Anticipating a child leaving home is stressful, so be kind to yourself. And anticipate that your child might be excited one minute and concerned the next. There are two people to take care of here: you, and your child. Helping him or her to be prepared might make you feel better too. (To keep things simple, I'll use "he" or "him", but I mean either.)
There are some basic things your young person needs to know.
By now I hope you have taught him how anticipate and navigate lifes' thornier issues: good work habits, drugs and alcohol, safe sex practices, etc. These are values and practices he has to develop and use on his own.
One other thing: letting go a little at a time is good for you and your son. You’ll both be ok.
Poor communication is overwhelmingly the most common complaint I hear. There are several components of communication you can change.
1. Content: The content of your communication is what you want to talk about. If the content is about a sensitive topic (the other's family; religion; child-rearing; sex or money) pay special attention to the factors below:
2. Timing: If the topic is new, important or sensitive, choose your timing carefully, so your partner can give you his or her full attention. Times to avoid: during the morning dash out the door; right before falling asleep; when electronic devices are on. You might ask "Is now a good time for me to get a few minutes of your attention to discuss _____?"
3. Tone: Avoid sarcasm! Do not yell - speak evenly at moderate volume. Remember also that posture and gestures are the "tone" of body language. Don't point fingers or stand over the person you are speaking to. Instead, sit back in an arms-open position.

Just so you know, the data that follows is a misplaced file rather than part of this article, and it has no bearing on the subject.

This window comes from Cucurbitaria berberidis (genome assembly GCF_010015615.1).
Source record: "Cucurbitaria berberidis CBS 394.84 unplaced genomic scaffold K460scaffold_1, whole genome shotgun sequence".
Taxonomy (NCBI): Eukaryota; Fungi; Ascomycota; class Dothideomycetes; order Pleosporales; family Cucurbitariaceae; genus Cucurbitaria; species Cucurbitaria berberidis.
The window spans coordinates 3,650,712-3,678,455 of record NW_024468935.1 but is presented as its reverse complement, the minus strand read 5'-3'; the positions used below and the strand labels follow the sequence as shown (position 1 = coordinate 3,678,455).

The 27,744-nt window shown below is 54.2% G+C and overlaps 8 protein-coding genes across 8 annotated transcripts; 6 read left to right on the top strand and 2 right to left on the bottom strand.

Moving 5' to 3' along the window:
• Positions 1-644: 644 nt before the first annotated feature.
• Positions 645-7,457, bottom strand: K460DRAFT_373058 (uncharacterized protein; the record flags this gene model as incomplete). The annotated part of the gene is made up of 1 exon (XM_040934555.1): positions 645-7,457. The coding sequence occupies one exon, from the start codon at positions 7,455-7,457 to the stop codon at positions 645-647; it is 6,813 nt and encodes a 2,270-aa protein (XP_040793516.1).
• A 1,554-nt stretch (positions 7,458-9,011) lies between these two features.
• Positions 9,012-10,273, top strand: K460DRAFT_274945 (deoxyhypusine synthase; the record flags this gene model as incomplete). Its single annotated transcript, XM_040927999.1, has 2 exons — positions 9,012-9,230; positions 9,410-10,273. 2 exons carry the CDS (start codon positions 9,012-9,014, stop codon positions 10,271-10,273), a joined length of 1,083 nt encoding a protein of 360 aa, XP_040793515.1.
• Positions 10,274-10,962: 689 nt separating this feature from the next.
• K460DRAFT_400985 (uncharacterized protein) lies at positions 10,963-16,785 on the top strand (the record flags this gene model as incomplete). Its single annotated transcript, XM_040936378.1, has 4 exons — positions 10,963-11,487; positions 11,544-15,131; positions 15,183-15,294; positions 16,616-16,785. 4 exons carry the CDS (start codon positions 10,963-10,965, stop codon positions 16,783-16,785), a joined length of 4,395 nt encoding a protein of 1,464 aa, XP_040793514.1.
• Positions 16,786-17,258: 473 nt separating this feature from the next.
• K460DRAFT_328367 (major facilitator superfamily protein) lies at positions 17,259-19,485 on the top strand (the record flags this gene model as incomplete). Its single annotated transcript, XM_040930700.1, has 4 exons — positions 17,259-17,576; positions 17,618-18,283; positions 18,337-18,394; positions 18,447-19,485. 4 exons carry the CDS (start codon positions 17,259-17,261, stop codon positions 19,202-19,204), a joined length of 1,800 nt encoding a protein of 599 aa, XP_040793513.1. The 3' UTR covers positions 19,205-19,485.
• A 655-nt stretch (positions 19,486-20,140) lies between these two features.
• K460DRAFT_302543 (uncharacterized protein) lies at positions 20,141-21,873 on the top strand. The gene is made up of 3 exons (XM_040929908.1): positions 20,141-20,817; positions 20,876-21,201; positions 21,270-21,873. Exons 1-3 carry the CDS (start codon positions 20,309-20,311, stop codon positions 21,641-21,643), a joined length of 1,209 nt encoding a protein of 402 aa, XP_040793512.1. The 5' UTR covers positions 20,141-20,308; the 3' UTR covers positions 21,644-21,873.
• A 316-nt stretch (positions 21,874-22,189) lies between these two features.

4. Phrasing: Choose your words carefully. Talk about YOUR thoughts and feelings. Do not presuppose that you know what your partner thinks or feels. Avoid absolutes ("I never"; "you always"; "no one"; "everyone", etc.) Ask questions (in a non-sarcastic tone) that will invite the other to participate in the discussion. For example: "What are your thoughts on...?" or "Can you help me understand why you feel...?"
5. Listening: We have 2 ears and one mouth. Try to listen more than you talk. Paraphrase back what you hear: "ok, so you think that I ___. Did I understand correctly?" By paraphrasing, the other knows that you listened, took it in, and are treating the discussion seriously.
Remember that changing the way you communicate will take time and practice. Be patient with yourself and others, and give yourself credit for trying!
Setting aside time and money for pre-marital counseling now can can prevent trouble spots later. And counseling is less painful than marital strife.
I will help you examine your expectations of marriage; the roles or duties of each partner; and your goals for the future. Communication, stress, and conflict resolution are critical topics to review. We'll discuss your values and beliefs. We explore your thoughts about secrets, trust, fidelity, and sex. Finances is always important to address. We also discuss your childhood families, and the family you may want to create, and what is important to you about parenting. Your time together, your social life with others, personal time need to be considered. Every day life (chores and work) make up the biggest part of marital time, so we look at those.
Typically, all of this takes at least 4-6 one hour sessions. Planning for your future now can be fun and lays the groundwork for your future together.